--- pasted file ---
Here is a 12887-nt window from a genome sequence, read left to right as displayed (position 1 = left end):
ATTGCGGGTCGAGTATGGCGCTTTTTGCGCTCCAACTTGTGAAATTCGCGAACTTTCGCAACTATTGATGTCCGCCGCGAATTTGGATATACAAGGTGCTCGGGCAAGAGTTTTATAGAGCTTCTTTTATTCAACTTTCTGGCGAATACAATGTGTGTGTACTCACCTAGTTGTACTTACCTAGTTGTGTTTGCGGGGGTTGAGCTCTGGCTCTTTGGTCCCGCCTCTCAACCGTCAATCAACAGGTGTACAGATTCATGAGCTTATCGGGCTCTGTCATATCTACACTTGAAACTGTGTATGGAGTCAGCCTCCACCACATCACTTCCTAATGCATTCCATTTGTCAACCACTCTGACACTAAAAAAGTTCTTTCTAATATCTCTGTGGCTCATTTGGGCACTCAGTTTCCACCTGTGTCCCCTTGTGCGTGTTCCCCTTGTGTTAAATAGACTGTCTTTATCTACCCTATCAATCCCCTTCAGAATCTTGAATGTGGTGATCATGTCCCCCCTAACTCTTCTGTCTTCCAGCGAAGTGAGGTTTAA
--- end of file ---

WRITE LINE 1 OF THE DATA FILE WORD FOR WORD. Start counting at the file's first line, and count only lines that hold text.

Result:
Here is a 12887-nt window from a genome sequence, read left to right as displayed (position 1 = left end):